• TheNews International
  • facebook
  • twitter
  • rss

Revisiting our history

If you feel jaded by reading official but insipid history books, this is the book you have been waiting for

Revisiting our history

Nadeem Farooq Paracha is a journalist, columnist, satirist, culture critic, and now he is among the brigade of authors whose books sell like proverbial hot cakes. His book End of the Past was a blockbuster as its first edition was sold out within no time. His second book, The Pakistan Anti-Hero, also grabs the reader’s attention right from the start, since the author busts many a myth with which our history books are replete. Deeply entrenched in cultural aspects of our country, Paracha attempts to revisit the history of Pakistan through the prism of a cultural critic.

As a columnist, he began a column titled ‘Crazy Diamonds’ in which he looked back at unlikely characters from our socio-cultural history. They were really an odd assortment: poets, sportsmen, singers, intellectuals, writers etc. This book also gives due space to many similar flamboyant heroes who had been consigned to the dustbin. If you feel jaded by reading official but insipid history books, this is the book you have been waiting for.

Leftist activist, academic and historian Howard Zinn challenged official American history by writing a strong rebuttal to the national narrative in a book titled A People’s History of the United States, which incorporated the role of common people in the making of history. Similarly, we also needed our scholars and writers to take on a similar endeavour in our country. Till now, very few had challenged the official history, and Paracha is one of them, but needless to say we need more such daring souls.

Paracha starts tracing the roots of Pakistani nationalism and seems wonderstruck at the modernist and liberal thoughts of Sir Syed Ahmed Khan whom he terms the “unflappable scholar”. This is because Sir Syed showed utmost restraint and calm even when his political stance ruffled many feathers. He stood defiant and kept giving direction to rudderless Muslims. Sir Syed guided them towards a path that was logical, pragmatic, and realistic. He nudged Muslims through his rational writings and advised them to tackle their circumstances head on. In his view, nostalgia wouldn’t serve them in the long run. The author is in awe of Sir Syed’s larger-than-life persona and thus he is billed as the one of the first pioneers of the Pakistani nationalism. Paracha’s adulation of Sir Syed is justified as it was his timely warnings that saved Muslims from eternal oblivion.

Paracha has also not forgotten the few colourful characters from our cultural and social life, such as Aqleem Akhtar aka General Rani who took up much of the limelight during the era of Yahya Khan. The book is interspersed with many such episodes of our socio-cultural history that we tend to ignore consciously.

Paracha remembers Chaudhry Rehmat Ali as the ‘Map Man’ whose presence in our history is almost negligible. He has often been painted as a villain due to his rash and flamboyant attitude. Chaudhry Rehmat Ali was vehemently criticised by Quaid-e-Azam for compromising on the areas which Jinnah had included in the scheme of a greater Muslim homeland. Chaudhry Rehmat Ali was told to leave the country at the orders of Liaquat Ali Khan and thus he returned to England where he died in 1955. “He was buried in a cemetery in Cambridge in an unmarked grave. The grave was finally marked 26 years later in 1975.” Chaudhry Rehmat Ali ended up becoming nothing more than a footnote in the history of Pakistan — a country that he claimed had existed since the ‘dawn of history’. Thus the author remembers an important political figure of Pakistan movement.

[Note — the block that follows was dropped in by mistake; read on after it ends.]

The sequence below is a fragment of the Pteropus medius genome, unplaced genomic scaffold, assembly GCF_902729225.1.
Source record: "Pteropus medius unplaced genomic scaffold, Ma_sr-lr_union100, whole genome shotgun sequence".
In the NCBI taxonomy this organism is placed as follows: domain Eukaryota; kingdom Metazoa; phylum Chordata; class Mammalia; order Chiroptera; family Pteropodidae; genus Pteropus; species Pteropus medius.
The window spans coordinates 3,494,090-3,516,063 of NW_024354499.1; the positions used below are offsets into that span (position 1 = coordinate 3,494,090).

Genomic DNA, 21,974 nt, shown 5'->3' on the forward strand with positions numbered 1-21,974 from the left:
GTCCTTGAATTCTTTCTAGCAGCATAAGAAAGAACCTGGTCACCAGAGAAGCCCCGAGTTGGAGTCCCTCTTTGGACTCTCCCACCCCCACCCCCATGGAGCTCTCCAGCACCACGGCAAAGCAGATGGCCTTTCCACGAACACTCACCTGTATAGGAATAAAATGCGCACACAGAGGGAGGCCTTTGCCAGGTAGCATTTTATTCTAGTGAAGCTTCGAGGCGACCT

title

Moving ahead, we see other odd characters that Paracha calls iconoclasts. In this gallery of geniuses, we meet Hassan Nasir, the poster boy of the leftist parties; Ubaidullah Sindhi, a “Green man but who dreamt red”; the hermit poet Saghar Siddiqui; Allama Inayatullah Mashriqi, Sara Shagufta, Wasim Raja and the list goes on. By chronicling their lives, Paracha reprimands our collective consciousness for ignoring these extremely talented people who burned themselves like meteors. Since they were mostly naysayers they found themselves on the wrong side of the divide.

Paracha has also not forgotten the few colourful characters from our cultural and social life, such as Aqleem Akhtar aka General Rani who took up much of the limelight during the era of Yahya Khan. The book is interspersed with many such episodes of our socio-cultural history that we tend to ignore consciously.

Paracha writes acerbic and crisp prose that reads as funny as well as satirical. The Pakistan Anti-Hero is a socio-political history that needs to be read by all and sundry.

The Pakistan Anti-Hero
Author: Nadeem Farooq Paracha
Publisher: Vanguard Books, Lahore.
Year: 2017
Pages:396
Price: Rs1420

Altaf Hussain Asad

altaf asad
The author is a freelance journalist based in Islamabad.

Leave a Reply

Your email address will not be published. Required fields are marked *

*

 characters available

You may use these HTML tags and attributes: <a href="" title=""> <abbr title=""> <acronym title=""> <b> <blockquote cite=""> <cite> <code> <del datetime=""> <em> <i> <q cite=""> <strike> <strong>

Scroll To Top